STEPHEN HAWLEY

Stephen Hawley (HR24), son of Samuel Sr, married Mary, daughter of David DeForest, of Stratford, a Hugeunot family of the very best character and public influence.  When Stephen Hawley was twenty three years of age, he engaged in business, as indicated by the following record:

4 Aug 1718, agreement between William Lamson and Stephen Hawley, being equally interested in a fulling dam and utensils belonging thereto, standing by Paquonock River, leased to them by Edmund Lewis for the term of twenty years from the date above, agreeing to carry on the trades of fulling, tentering and pressing, in the best way and manner they are capable of and sharing equally in the profits.  (Stratford Records, b.11, p.338)

This fulling mill was located about three miles north of the present city of Bridgeport, CT, and it is probable that Stephen Hawley resided there until 1725, for in 1726 his son Nehemiah was born in Newtown, CT.  In 1727, he had seventy acres of land laid out to him in New Milford, on the west side of the Great River, on the Still River Neck, on a hill called Rock Hill.  This was near or partly on what is now called Falls Mountain, in New Milford, just below the Great Falls.  This land remained in the Hawley family many years and it was through this land that the highway was laid out 28 Dec 1749 from New Milford to the Newtown line.    In 1733, Stephen Hawley had deeded to him for the town of New Milford, in one body or tract, 742 acres of land.  This land to all appearances was a part of the tract secured for the town of New Milford by the following deed:

To all people to whom these presents shall come, greeting: Know ye that I Cockshure, Indian of an Indian plantation within the township of Woodbury in the county of Fairfield and Colony of Connecticut in New England; for and in consideration of a valuable sum of money in hand received, do by these presents for myself and heirs, unto Stephen Hawley of Newtown in ye country aforesaid, and to the sole use and behoof of ye proprietors of New Milford in the county of New Haven, and Colony aforesaid, and to their successors forever, demise, release and forever quit claim my claim, right, title and interest in and unto a certain tract or parcel of land within the township of New Milford, aforesaid, being the whole of that interval or River land, be it more or less, lying and adjoining upon the east side of the Great River, so called, and bounding northward upon ye brook called Wawwecoes, southwardly upon Woodbury line, and eastward upon the top of the mountain: To them and their successors ye above demised premises with all manner of its appurtenances as their own proper estate of inheritance in fee simple: to have, hold, occupy and enjoy forever.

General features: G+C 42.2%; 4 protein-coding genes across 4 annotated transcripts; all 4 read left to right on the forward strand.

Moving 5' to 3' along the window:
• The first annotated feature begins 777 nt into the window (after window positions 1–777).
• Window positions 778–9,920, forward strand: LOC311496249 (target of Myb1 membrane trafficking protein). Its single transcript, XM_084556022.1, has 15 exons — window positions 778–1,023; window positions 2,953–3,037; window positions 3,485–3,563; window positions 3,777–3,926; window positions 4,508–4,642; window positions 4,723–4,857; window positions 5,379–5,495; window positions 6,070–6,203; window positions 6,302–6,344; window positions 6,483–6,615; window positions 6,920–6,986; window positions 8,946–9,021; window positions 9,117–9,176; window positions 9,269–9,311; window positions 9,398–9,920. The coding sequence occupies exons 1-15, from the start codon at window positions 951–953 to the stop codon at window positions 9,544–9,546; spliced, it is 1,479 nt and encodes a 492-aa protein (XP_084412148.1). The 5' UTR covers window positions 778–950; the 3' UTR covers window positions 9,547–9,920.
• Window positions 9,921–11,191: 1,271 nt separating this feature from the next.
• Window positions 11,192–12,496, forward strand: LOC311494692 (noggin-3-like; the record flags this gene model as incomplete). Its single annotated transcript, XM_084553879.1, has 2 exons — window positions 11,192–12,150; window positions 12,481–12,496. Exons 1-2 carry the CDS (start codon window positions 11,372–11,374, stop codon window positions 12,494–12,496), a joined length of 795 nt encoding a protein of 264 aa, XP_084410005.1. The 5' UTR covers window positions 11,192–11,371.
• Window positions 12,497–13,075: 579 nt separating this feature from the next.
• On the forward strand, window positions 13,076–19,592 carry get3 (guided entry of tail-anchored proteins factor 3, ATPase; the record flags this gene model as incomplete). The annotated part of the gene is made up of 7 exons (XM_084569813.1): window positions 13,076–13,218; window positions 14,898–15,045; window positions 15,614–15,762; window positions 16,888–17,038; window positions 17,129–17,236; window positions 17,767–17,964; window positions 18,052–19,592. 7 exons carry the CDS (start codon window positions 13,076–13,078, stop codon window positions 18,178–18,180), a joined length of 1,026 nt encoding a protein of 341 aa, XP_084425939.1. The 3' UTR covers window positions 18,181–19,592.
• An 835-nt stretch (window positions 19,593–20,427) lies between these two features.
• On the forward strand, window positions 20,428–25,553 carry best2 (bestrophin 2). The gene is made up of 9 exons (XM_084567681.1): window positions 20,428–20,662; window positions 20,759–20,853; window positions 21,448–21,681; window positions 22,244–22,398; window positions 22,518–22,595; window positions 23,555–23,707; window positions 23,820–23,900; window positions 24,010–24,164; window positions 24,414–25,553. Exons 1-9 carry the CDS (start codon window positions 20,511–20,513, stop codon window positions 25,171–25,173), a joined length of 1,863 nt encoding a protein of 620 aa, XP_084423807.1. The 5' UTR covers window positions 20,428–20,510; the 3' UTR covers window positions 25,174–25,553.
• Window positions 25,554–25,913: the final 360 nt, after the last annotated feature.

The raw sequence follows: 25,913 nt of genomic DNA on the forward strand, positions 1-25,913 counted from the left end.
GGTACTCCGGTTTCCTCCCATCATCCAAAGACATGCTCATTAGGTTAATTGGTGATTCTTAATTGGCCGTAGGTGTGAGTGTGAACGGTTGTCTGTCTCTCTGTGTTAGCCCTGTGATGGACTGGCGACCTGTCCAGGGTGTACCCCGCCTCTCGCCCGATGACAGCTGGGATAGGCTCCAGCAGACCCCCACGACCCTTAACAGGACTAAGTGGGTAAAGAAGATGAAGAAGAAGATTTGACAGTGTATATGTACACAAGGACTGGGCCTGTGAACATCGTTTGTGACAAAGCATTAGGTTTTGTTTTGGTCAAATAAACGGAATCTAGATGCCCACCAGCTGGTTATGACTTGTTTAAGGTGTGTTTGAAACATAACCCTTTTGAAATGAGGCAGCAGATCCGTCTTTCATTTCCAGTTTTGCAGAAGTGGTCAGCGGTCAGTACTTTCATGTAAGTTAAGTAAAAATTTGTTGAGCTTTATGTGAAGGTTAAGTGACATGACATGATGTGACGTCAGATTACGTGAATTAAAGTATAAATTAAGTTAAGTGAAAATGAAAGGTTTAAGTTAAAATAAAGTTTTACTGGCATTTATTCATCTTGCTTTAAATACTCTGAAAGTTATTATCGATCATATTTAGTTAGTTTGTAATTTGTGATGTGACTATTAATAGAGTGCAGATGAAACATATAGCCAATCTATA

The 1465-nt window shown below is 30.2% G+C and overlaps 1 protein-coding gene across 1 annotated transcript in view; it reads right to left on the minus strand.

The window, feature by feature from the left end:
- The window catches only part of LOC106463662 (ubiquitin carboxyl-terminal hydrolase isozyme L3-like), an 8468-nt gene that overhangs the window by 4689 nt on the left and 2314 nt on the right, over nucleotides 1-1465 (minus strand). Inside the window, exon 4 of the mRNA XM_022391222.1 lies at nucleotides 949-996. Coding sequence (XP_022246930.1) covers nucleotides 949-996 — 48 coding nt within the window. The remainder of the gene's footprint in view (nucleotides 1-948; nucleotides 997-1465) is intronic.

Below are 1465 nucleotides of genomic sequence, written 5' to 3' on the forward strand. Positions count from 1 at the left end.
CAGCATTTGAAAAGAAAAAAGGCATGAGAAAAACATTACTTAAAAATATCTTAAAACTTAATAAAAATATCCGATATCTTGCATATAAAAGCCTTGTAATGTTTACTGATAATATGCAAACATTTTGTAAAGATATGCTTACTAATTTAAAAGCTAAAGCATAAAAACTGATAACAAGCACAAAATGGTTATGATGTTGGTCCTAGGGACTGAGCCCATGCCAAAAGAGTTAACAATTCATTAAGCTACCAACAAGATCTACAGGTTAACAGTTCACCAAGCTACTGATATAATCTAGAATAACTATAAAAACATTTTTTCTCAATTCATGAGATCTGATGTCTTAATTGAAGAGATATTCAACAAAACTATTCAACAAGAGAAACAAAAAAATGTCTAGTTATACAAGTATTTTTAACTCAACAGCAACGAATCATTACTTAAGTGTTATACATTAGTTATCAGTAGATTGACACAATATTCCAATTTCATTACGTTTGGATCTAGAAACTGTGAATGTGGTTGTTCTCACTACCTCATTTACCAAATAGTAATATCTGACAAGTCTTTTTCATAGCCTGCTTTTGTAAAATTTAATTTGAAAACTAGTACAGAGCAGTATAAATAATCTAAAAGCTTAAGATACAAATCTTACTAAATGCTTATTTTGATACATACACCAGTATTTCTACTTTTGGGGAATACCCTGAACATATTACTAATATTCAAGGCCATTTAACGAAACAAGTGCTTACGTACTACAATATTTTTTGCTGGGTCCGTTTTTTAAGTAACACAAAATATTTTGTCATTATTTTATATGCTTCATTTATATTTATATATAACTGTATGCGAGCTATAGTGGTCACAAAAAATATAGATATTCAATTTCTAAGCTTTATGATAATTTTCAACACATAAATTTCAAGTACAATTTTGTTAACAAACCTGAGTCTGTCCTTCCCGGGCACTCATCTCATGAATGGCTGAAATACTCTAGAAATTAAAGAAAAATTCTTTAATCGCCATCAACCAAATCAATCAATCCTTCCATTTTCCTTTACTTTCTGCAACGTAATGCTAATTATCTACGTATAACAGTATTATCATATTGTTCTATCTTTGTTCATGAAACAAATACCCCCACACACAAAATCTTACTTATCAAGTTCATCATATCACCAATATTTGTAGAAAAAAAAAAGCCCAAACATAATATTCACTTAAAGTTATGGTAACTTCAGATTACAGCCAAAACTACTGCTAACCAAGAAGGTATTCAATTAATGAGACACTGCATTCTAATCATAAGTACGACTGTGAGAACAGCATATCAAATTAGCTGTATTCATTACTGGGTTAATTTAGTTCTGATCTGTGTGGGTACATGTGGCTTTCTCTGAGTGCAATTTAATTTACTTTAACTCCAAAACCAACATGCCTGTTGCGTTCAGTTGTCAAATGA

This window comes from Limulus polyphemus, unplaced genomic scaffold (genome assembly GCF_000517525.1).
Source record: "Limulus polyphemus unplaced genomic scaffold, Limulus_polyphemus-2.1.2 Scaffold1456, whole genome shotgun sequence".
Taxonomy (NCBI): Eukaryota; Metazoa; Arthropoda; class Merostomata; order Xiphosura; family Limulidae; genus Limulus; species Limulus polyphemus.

In witness thereof, I ye said Cockshure, Indian, do hereunto set my hand and afix my seal this 31st day of July, AD 1733.

Stephen Hawley removed from Newtown to New Milford, CT about 1747, where he was when a petition was made and the enactment secured:

Upon the memorial of Stephen Hawley of New Milford, showing this Assembly that he and his family are situate ten miles distant from the parade of the military company to which they belong in New Milford, and praying to be annexed to the company or trainband under the command of Capt John Glover of Newtown and praying liberty for one male person to tarry at home on training days, etc:

Resolved by this Assembly, that the said Stephen Hawley with the male persons belonging to the family, be hereby dismissed from the company to which he now belongs in said New Milford and are annexed unto the company under the command of Capt John Glover, and have liberty of one of his male persons tarrying at home each training day, but not exempt from the view of arms and ammunition.  (May 1748, Connecticut Colonial Record, vol ix, 372)

In 1755, an effort was made to raise a fund for the Newbury Society, now the town of Brookfield, by the donation of undivided lands.  Stephen Hawley gave thirty acres, Joseph Murray, five, and John Noble two and a half, and in 1771, another effort was made, when Stephen Hawley gave seven acres more.  (History of New Milford, CT, 254)

The Hawley Record, Elias Sill Hawley, published by E. H. Hutchinson, Buffalo, NY, 1890, Page 454, note 24.

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